Other background information about the $12.2 million UT Rio Grande Valley School of Medicine Classroom and Office Building proposal includes that on November 19, 2017, the UT System chancellor approved this project for Definition Phase in the amount of $12,200,000.

On December 6, 2012, the UT System Board of Regents approved $100 million over the next 10 years of unspecified resources to be used for start-up costs for the School of Medicine. To date, the board has fulfilled this commitment through multiple appropriations of Permanent University Fund (PUF) Bond Proceeds totaling $50 million.

On February 6, 2014, the Board authorized construction of the South Texas Medical Academic Building (STMAB) with funding of $54,000,000 from PUF Bond Proceeds.

On October 2, 2017, the chancellor approved a transfer of $5,002,268 of unspent PUF Bond Proceeds from the STMAB project to this proposed project.

On August 20, 2015, the Board approved $10,000,000 in PUF Bond Proceeds to be used in support of eligible capital expenses associated with the start-up of the medical school, of which $7,197,732 will be transferred to this proposed project.



Dr. Joanne Curran, of the South Texas Diabetes and Obesity Institute and the Department of Human Genetics at the UTRGV School of Medicine, on Wednesday, January 31, 2018, received a four-year, $2.36 million grant from the National Institutes of Health’s National Heart, Lung, and Blood Institute to study the relationship between human lipid variation and cardiovascular disease.

“This grant supports the UTRGV School of Medicine’s mission of engaging in research that will lead to innovations in the prevention and treatment of common illnesses in the Rio Grande Valley, such as cardiovascular disease, and will improve health outcomes for patients in the Valley and beyond,” said Dr. John H. Krouse, Dean of the UTRGV School of Medicine and Vice President of Health Affairs at UTRGV.

The project, “Genetic Determinants of Lipidomic Variation and Their Role in Cardiovascular Disease Risk,” seeks to identify specific genes that influence lipid variation and the risk of developing cardiovascular disease.

Lipids are important for the normal function of our cells and are important in human health. The breakdown of lipid function has been associated with many diseases such as heart disease, diabetes, Alzheimer’s disease and even psychiatric diseases. Cholesterol and triglycerides are lipids.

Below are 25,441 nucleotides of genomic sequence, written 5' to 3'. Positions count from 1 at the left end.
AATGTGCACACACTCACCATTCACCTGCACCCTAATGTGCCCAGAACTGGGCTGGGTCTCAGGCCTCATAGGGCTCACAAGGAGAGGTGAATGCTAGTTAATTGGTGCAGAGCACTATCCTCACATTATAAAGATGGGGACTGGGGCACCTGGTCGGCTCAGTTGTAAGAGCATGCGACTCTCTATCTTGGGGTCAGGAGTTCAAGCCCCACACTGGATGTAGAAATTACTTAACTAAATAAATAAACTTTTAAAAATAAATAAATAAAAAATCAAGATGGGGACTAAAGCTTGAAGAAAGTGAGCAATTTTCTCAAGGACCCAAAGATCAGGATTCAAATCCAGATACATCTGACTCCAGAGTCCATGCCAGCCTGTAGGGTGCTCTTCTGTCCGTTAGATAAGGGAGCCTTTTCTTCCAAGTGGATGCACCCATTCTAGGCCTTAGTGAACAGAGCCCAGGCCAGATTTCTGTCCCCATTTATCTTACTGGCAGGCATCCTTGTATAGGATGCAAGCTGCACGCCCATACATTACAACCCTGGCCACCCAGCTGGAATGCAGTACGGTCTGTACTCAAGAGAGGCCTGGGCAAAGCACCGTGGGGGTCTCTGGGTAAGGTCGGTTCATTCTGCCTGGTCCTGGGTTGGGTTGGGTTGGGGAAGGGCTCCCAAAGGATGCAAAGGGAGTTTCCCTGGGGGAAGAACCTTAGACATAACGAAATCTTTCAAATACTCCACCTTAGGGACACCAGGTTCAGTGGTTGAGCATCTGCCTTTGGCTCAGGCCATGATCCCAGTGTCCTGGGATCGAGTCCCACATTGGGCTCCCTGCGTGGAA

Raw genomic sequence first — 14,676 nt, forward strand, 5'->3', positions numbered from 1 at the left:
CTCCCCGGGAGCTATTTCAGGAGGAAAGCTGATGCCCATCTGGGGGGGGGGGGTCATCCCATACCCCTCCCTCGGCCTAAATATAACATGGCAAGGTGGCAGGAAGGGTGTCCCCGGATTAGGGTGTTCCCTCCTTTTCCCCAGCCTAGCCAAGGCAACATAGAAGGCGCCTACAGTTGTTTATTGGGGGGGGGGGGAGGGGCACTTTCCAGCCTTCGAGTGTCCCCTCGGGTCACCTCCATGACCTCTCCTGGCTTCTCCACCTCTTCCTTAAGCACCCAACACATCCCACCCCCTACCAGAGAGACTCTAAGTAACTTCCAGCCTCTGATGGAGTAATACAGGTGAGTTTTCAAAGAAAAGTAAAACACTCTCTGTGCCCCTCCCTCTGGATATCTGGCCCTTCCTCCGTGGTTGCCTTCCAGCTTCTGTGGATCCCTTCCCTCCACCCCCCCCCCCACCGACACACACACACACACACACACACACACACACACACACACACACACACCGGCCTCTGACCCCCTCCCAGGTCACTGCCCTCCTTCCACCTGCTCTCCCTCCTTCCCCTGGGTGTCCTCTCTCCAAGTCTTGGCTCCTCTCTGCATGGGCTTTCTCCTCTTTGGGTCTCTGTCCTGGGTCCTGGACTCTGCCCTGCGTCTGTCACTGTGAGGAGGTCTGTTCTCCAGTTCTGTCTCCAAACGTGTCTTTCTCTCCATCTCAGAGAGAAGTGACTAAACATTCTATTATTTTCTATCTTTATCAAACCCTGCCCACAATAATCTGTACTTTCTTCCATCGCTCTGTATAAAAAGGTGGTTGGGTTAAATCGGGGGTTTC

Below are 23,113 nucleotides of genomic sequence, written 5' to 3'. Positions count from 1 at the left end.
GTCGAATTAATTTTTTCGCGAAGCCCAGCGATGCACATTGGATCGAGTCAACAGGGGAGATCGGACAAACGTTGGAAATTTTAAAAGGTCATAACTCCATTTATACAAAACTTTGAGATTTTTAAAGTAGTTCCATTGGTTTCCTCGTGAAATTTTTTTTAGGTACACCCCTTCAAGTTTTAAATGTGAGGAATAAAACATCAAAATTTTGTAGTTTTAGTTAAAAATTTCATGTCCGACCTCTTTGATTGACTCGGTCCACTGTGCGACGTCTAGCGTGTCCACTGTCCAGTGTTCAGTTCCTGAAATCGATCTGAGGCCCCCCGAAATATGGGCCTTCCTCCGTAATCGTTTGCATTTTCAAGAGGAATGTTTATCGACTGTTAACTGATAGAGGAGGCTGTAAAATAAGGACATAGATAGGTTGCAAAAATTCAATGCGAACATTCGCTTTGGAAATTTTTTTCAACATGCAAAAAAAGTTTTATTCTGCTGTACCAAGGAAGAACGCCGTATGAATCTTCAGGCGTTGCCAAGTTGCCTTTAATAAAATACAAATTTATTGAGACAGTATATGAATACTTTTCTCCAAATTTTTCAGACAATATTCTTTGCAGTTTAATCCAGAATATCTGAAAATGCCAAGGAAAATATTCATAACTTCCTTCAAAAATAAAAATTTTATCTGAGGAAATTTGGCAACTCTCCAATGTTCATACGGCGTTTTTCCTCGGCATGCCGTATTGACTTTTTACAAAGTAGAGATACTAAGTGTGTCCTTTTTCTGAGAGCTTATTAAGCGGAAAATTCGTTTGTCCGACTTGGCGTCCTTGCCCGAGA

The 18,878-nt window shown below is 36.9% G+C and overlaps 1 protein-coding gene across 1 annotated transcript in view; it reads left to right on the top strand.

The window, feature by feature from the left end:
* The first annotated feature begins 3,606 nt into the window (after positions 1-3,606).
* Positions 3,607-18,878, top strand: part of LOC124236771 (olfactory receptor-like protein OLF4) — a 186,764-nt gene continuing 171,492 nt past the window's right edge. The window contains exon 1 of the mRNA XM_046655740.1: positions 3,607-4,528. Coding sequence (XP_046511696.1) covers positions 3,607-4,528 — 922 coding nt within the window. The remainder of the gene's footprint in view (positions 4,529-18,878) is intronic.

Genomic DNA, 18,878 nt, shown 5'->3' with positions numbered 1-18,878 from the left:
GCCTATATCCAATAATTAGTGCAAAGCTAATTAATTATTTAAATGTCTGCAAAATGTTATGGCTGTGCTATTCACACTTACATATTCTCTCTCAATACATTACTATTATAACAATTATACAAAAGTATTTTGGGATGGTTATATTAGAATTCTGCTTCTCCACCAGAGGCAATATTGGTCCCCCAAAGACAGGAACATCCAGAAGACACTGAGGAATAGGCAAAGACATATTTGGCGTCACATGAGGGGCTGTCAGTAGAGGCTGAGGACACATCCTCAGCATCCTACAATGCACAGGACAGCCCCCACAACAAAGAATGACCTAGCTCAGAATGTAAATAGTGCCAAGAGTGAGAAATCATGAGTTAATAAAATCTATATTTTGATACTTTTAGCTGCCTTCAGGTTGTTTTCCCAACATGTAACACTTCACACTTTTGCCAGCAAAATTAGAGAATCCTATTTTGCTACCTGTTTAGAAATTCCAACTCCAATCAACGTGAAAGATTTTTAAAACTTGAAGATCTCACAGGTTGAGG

Curran and Dr. Peter Meikle, an associate professor and head of the Metabolomics Laboratory at the Baker Heart and Diabetes Institute in Australia, are principal investigators of this grant.

Curran and her team of researchers will use plasma samples STDOI has collected from large families of Mexican Americans who have participated in the institute’s ongoing research on heart disease, diabetes, obesity and related disorders, to generate lipid profiles for each sample. Then they will use whole genome sequence data to identify genes that influence lipid variation and cardiovascular disease risk.

“We’re looking for genes that are both influenced by lipids and have an influence on cardiovascular disease,” Curran said.

Researchers will look at 2,500 samples, some going back more than 25 years, from participating families to identify changes in lipid levels over time, to see if there is also a change in risk for cardiovascular disease.

UTRGV scientists, along with colleagues from the Baker Heart and Diabetes Institute in Australia, plan to measure more than 700 lipid species – the components that make up more complex lipids such as HDL and LDL cholesterol – which are genetic traits passed down in a family from parents to children, to identify lipids that influence cardiovascular disease.

Curran said she hopes the genes identified will lead to the development of medications for cholesterol management and the treatment of cardiovascular disease.

“Cardiovascular disease is the leading cause of death globally, posing a huge economic burden,” Curran said. “The ability to identify genes that are causally involved in disease risk provides an unparalleled opportunity to quickly determine biological pathways involved in disease pathology. A better understanding of the genetic contribution to lipid variation and the development of cardiovascular disease will provide novel approaches for the characterization, treatment and potential prevention of this costly disease.”

The grant will run through December 31, 2021.






Jennifer Berghom contributed to this article. For more information on the Edinburg Economic Development Corporation and the City of Edinburg, please log on to http://edinburgedc.com or to http://www.facebook